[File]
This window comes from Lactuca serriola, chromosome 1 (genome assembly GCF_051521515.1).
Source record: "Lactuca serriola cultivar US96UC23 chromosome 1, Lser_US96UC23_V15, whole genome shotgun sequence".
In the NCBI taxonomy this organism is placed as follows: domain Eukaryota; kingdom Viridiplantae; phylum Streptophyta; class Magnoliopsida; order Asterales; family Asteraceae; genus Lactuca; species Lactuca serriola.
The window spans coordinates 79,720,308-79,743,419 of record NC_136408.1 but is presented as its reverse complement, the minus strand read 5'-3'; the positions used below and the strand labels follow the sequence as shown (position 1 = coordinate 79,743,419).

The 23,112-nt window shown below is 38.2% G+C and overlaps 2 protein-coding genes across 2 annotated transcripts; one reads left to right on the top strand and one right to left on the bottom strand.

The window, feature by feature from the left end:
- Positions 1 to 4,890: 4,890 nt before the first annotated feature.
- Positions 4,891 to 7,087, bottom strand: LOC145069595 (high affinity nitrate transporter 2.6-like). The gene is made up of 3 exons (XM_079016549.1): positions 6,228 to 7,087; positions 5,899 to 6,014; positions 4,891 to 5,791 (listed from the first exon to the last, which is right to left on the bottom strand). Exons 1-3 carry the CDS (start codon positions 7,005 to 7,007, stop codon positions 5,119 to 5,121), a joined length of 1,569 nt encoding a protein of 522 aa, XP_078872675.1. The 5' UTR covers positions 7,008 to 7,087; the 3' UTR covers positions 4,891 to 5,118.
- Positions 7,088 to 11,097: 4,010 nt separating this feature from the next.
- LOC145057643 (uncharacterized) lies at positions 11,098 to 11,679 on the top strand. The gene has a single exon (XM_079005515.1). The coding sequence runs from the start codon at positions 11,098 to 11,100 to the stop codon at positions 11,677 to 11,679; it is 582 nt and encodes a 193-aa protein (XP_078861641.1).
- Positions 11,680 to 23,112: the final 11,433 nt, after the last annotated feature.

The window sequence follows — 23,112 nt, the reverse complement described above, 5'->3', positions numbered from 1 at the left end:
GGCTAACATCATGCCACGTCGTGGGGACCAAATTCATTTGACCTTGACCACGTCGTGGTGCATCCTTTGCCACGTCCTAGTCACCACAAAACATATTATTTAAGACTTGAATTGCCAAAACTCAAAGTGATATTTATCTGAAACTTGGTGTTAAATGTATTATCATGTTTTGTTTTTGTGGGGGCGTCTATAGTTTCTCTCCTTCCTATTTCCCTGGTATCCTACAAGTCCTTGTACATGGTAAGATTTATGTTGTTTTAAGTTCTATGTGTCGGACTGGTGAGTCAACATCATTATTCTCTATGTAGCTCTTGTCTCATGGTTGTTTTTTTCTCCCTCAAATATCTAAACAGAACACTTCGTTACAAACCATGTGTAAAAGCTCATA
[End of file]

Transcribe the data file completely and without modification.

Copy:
This window comes from Lactuca serriola, chromosome 1 (genome assembly GCF_051521515.1).
Source record: "Lactuca serriola cultivar US96UC23 chromosome 1, Lser_US96UC23_V15, whole genome shotgun sequence".
In the NCBI taxonomy this organism is placed as follows: domain Eukaryota; kingdom Viridiplantae; phylum Streptophyta; class Magnoliopsida; order Asterales; family Asteraceae; genus Lactuca; species Lactuca serriola.
The window spans coordinates 79,720,308-79,743,419 of record NC_136408.1 but is presented as its reverse complement, the minus strand read 5'-3'; the positions used below and the strand labels follow the sequence as shown (position 1 = coordinate 79,743,419).

The 23,112-nt window shown below is 38.2% G+C and overlaps 2 protein-coding genes across 2 annotated transcripts; one reads left to right on the top strand and one right to left on the bottom strand.

The window, feature by feature from the left end:
- Positions 1 to 4,890: 4,890 nt before the first annotated feature.
- Positions 4,891 to 7,087, bottom strand: LOC145069595 (high affinity nitrate transporter 2.6-like). The gene is made up of 3 exons (XM_079016549.1): positions 6,228 to 7,087; positions 5,899 to 6,014; positions 4,891 to 5,791 (listed from the first exon to the last, which is right to left on the bottom strand). Exons 1-3 carry the CDS (start codon positions 7,005 to 7,007, stop codon positions 5,119 to 5,121), a joined length of 1,569 nt encoding a protein of 522 aa, XP_078872675.1. The 5' UTR covers positions 7,008 to 7,087; the 3' UTR covers positions 4,891 to 5,118.
- Positions 7,088 to 11,097: 4,010 nt separating this feature from the next.
- LOC145057643 (uncharacterized) lies at positions 11,098 to 11,679 on the top strand. The gene has a single exon (XM_079005515.1). The coding sequence runs from the start codon at positions 11,098 to 11,100 to the stop codon at positions 11,677 to 11,679; it is 582 nt and encodes a 193-aa protein (XP_078861641.1).
- Positions 11,680 to 23,112: the final 11,433 nt, after the last annotated feature.

The window sequence follows — 23,112 nt, the reverse complement described above, 5'->3', positions numbered from 1 at the left end:
GGCTAACATCATGCCACGTCGTGGGGACCAAATTCATTTGACCTTGACCACGTCGTGGTGCATCCTTTGCCACGTCCTAGTCACCACAAAACATATTATTTAAGACTTGAATTGCCAAAACTCAAAGTGATATTTATCTGAAACTTGGTGTTAAATGTATTATCATGTTTTGTTTTTGTGGGGGCGTCTATAGTTTCTCTCCTTCCTATTTCCCTGGTATCCTACAAGTCCTTGTACATGGTAAGATTTATGTTGTTTTAAGTTCTATGTGTCGGACTGGTGAGTCAACATCATTATTCTCTATGTAGCTCTTGTCTCATGGTTGTTTTTTTCTCCCTCAAATATCTAAACAGAACACTTCGTTACAAACCATGTGTAAAAGCTCATA